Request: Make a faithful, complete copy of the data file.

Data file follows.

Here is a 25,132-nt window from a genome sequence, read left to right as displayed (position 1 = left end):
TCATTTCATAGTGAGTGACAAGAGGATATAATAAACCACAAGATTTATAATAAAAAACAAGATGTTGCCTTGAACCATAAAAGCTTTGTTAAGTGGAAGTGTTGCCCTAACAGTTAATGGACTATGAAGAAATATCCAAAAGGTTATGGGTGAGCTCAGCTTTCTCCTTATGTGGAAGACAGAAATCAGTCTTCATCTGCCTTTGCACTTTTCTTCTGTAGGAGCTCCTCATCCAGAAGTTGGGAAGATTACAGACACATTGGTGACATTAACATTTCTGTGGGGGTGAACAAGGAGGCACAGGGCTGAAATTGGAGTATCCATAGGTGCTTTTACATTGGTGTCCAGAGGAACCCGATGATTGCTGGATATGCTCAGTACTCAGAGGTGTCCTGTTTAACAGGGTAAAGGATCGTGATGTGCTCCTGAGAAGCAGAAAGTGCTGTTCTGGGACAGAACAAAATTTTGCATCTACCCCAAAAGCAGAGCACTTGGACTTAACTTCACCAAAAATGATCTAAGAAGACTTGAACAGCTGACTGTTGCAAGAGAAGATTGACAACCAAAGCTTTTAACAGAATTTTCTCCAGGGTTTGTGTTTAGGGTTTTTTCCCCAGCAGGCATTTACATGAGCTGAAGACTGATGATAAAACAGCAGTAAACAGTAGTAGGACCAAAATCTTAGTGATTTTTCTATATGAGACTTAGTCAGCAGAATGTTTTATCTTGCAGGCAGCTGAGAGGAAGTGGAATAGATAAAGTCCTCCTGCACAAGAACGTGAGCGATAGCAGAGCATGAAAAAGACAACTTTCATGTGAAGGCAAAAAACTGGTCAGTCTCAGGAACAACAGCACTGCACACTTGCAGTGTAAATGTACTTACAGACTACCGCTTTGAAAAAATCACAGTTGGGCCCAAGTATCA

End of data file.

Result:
Here is a 25,132-nt window from a genome sequence, read left to right as displayed (position 1 = left end):
TCATTTCATAGTGAGTGACAAGAGGATATAATAAACCACAAGATTTATAATAAAAAACAAGATGTTGCCTTGAACCATAAAAGCTTTGTTAAGTGGAAGTGTTGCCCTAACAGTTAATGGACTATGAAGAAATATCCAAAAGGTTATGGGTGAGCTCAGCTTTCTCCTTATGTGGAAGACAGAAATCAGTCTTCATCTGCCTTTGCACTTTTCTTCTGTAGGAGCTCCTCATCCAGAAGTTGGGAAGATTACAGACACATTGGTGACATTAACATTTCTGTGGGGGTGAACAAGGAGGCACAGGGCTGAAATTGGAGTATCCATAGGTGCTTTTACATTGGTGTCCAGAGGAACCCGATGATTGCTGGATATGCTCAGTACTCAGAGGTGTCCTGTTTAACAGGGTAAAGGATCGTGATGTGCTCCTGAGAAGCAGAAAGTGCTGTTCTGGGACAGAACAAAATTTTGCATCTACCCCAAAAGCAGAGCACTTGGACTTAACTTCACCAAAAATGATCTAAGAAGACTTGAACAGCTGACTGTTGCAAGAGAAGATTGACAACCAAAGCTTTTAACAGAATTTTCTCCAGGGTTTGTGTTTAGGGTTTTTTCCCCAGCAGGCATTTACATGAGCTGAAGACTGATGATAAAACAGCAGTAAACAGTAGTAGGACCAAAATCTTAGTGATTTTTCTATATGAGACTTAGTCAGCAGAATGTTTTATCTTGCAGGCAGCTGAGAGGAAGTGGAATAGATAAAGTCCTCCTGCACAAGAACGTGAGCGATAGCAGAGCATGAAAAAGACAACTTTCATGTGAAGGCAAAAAACTGGTCAGTCTCAGGAACAACAGCACTGCACACTTGCAGTGTAAATGTACTTACAGACTACCGCTTTGAAAAAATCACAGTTGGGCCCAAGTATCA